David Szalay

From Wikipedia, the free encyclopedia
Jump to navigation Jump to search

David Szalay (born 1974 in Montreal, Quebec) is a Hungarian/English writer. His surname is pronounced SOL-loy.[1]


Szalay was born in Montreal in 1974 to a Canadian mother and a Hungarian father. His family then moved to Beirut. They were forced to leave Lebanon after the onset of the Lebanese Civil War. They then moved to London.[2] Szalay studied at the University of Oxford.[3] After leaving university, Szalay worked various jobs in sales in London. He moved to Brussels, then to Pécs in Hungary to pursue his ambition of becoming a writer.[2] Szalay lives in Budapest, with his wife and two children.[4]


Szalay has written a number of radio dramas for the BBC.[3] His 2018 book of short stories Turbulence originated in a series of 15 minute programs for BBC Radio 4. The twelve stories of Turbulence follow different people on flights around the world. It explores the globalization of family and friendship in the 21st century.[4] He won the Betty Trask Award for his first novel, London and the South-East, along with the Geoffrey Faber Memorial Prize. Since then he has written two other novels: Innocent (2009) and Spring (2011).

A linked collection of short stories, All That Man Is, was short listed for the Man Booker Prize and won the Gordon Burn Prize in 2016.[5][6] The Spectator said that "nobody captures the super-sadness of modern Europe as well as Szalay."[7] The Observer questioned its structure and whether or not it qualifies as a novel in the traditional sense: "does it in any sense work, as Jonathan Cape wants us to believe, as a novel? Yes, there’s a thematic consistency that makes this more than a collection, and Szalay even throws in the odd narrative link (the 73-year-old, it transpires, is the 17-year-old’s granddad). But still, a novel? I don’t think so."[8]

Szalay was included in The Telegraph's 2016 list of the top 20 British writers under 40,[9] as well as Granta magazine's 2013 list of the best young British novelists.[10]



Critical studies and reviews of Szalay's work[edit]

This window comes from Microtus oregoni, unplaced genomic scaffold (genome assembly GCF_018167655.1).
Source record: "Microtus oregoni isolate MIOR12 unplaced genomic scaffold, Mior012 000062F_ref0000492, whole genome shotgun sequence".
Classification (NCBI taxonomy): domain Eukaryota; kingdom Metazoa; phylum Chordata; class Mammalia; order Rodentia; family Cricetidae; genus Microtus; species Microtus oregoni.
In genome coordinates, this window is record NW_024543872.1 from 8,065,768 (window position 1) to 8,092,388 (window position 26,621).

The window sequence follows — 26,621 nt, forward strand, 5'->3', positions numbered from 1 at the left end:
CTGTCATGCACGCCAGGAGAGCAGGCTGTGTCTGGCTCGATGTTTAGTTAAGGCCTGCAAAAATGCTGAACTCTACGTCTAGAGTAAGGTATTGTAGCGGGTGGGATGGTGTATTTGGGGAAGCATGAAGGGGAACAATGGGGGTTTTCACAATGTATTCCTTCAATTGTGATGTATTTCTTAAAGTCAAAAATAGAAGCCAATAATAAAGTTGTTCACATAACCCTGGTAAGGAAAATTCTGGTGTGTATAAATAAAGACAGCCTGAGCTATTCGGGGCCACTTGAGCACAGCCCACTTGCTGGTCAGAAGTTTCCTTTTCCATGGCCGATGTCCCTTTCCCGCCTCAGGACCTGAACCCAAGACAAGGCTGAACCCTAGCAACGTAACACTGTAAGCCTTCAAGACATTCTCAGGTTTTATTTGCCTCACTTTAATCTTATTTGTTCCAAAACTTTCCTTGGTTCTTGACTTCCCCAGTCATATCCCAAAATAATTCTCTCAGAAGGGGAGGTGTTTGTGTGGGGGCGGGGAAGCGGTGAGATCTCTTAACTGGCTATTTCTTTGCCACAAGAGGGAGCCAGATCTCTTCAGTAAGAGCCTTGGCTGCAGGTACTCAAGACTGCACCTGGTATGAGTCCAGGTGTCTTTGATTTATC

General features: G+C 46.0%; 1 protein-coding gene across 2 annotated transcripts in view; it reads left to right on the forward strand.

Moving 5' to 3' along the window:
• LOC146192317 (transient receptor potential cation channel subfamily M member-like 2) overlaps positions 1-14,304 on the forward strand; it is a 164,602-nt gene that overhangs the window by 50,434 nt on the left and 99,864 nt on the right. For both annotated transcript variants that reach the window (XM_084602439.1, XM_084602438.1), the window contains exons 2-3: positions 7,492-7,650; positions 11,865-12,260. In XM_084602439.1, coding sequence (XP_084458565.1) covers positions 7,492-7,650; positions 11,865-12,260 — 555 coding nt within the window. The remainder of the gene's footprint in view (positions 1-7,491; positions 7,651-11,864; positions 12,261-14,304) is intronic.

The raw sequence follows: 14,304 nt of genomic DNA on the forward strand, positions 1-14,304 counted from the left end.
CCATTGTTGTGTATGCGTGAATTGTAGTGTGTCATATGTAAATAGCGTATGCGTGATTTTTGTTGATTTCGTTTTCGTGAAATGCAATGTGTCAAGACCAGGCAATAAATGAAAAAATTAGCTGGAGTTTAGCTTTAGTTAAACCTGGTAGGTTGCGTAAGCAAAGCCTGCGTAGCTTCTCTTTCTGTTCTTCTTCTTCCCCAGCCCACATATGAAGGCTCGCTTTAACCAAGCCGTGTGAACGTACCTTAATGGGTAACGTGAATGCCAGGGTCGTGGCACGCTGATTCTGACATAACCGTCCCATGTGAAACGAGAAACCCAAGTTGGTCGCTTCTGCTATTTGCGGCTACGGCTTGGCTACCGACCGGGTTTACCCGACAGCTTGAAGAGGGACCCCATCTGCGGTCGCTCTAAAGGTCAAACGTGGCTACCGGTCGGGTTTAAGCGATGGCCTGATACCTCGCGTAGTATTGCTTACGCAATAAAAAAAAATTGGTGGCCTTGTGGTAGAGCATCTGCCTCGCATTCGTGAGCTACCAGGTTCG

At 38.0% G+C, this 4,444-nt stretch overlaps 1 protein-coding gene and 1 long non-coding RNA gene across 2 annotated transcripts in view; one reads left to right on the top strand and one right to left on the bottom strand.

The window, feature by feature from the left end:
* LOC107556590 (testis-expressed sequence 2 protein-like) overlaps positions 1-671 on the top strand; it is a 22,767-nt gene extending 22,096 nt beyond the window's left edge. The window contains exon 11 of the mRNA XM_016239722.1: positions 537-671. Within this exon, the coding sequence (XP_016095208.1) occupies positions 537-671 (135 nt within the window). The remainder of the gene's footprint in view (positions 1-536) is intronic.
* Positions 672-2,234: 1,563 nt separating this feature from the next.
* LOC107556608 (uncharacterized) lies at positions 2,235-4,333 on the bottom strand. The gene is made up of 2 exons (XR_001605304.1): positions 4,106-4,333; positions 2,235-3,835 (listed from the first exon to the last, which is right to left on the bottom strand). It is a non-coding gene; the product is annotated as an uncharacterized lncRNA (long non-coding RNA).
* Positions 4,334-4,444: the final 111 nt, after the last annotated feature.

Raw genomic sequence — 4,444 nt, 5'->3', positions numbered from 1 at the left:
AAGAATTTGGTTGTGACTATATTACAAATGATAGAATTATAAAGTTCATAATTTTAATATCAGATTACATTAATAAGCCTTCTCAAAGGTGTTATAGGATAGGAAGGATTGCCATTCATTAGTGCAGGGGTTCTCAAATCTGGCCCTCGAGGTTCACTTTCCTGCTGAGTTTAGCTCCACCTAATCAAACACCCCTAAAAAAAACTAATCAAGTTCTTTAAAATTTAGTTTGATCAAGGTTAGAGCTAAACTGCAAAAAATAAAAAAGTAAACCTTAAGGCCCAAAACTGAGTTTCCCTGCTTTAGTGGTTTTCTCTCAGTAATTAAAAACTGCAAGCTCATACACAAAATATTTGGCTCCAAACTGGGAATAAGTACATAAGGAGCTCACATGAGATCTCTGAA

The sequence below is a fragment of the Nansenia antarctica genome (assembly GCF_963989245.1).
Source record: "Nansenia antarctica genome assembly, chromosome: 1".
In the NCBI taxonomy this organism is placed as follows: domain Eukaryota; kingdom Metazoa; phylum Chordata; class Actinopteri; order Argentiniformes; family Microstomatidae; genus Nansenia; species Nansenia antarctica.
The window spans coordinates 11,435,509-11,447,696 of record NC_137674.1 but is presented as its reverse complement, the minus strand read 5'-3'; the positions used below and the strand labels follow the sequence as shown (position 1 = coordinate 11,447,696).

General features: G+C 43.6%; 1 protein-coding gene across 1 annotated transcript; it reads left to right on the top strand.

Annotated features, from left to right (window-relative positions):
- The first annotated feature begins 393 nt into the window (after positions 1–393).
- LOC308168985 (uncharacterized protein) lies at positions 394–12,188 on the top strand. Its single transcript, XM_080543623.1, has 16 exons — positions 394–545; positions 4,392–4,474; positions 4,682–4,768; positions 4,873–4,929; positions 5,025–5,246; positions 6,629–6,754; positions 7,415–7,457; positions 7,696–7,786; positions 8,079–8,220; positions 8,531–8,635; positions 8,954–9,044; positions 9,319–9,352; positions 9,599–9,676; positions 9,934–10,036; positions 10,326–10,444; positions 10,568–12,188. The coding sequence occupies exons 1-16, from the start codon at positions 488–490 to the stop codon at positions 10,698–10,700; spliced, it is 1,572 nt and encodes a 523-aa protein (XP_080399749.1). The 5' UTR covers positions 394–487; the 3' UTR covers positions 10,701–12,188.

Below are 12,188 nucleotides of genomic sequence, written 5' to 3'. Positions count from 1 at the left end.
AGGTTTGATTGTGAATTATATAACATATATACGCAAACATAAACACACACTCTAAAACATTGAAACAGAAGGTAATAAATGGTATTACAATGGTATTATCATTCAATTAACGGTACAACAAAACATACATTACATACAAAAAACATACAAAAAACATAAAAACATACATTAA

• Wood, James (10 October 2016). "Male gaze : David Szalay's 'All that man is'". The Critics. Books. The New Yorker. Vol. 92, no. 32.[12]


  1. ^ Stein, Lorin (Summer 2016). "Writing All That Man Is: An Exchange". The Paris Review. Retrieved 7 February 2017.
  2. ^ a b Clark, Alex (8 December 2018). "David Szalay: 'I'm laughing at myself when I write about vanity and self‑absorption'". The Guardian. Retrieved 3 March 2019.
  3. ^ a b "David Szalay". Unitedagents.co.uk. Retrieved 29 October 2016.
  4. ^ a b Liu, Max (4 January 2019). "Writer David Szalay: 'Any single story would fail to do justice to life today'". Financial Times. Retrieved 3 March 2019.
  5. ^ Alison Flood and Mark Brown (13 September 2016). "Man Booker shortlist 2016: tiny Scottish imprint sees off publishing giants | Books". The Guardian. Retrieved 29 October 2016.
  6. ^ Flood, Alison (7 October 2016). "David Szalay's 'unsparing' All That Man Is wins Gordon Burn prize". The Guardian. Retrieved 8 November 2016.
  7. ^ Cook, Jude (16 April 2016). "All That Man Is: a novel view of masculinity". Spectator. Retrieved 11 August 2016.
  8. ^ Skidelsky, William (3 April 2016). "All That Man Is by David Szalay review – tales of love and money". Observer. Retrieved 11 August 2016.
  9. ^ Books. "Are these Britain's best 20 novelists under 40". Telegraph.co.uk. Retrieved 29 October 2016.
  10. ^ http://www.granta.com/Contributors/David-Szalay%7Cwebsite=http://www.granta.com/
  11. ^ 21 Books to Curl Up With This Fall , Newsweek
  12. ^ Online version is titled "Nine tales of crises in 'All that man is'".